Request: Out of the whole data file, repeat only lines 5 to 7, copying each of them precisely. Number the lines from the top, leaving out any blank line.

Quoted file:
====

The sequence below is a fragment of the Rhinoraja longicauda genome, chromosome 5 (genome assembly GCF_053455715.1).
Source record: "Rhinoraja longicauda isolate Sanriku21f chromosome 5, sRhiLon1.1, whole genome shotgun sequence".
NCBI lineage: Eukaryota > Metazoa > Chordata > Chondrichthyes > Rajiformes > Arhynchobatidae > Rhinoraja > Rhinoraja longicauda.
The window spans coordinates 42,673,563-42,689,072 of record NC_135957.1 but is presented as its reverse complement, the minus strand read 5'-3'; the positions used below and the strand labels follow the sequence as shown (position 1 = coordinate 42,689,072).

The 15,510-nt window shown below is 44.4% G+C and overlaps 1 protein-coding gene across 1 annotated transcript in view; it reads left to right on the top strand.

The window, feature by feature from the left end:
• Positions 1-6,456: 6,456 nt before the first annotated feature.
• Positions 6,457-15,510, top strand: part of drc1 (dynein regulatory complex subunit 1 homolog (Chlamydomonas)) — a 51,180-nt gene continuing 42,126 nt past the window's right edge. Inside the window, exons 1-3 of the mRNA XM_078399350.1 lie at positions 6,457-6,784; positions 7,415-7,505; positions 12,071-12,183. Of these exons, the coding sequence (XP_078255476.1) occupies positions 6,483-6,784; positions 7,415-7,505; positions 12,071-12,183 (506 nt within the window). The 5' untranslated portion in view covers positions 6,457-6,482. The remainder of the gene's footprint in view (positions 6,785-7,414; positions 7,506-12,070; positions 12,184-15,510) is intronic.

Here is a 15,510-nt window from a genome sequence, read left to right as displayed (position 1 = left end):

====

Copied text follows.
The 15,510-nt window shown below is 44.4% G+C and overlaps 1 protein-coding gene across 1 annotated transcript in view; it reads left to right on the top strand.

The window, feature by feature from the left end:
• Positions 1-6,456: 6,456 nt before the first annotated feature.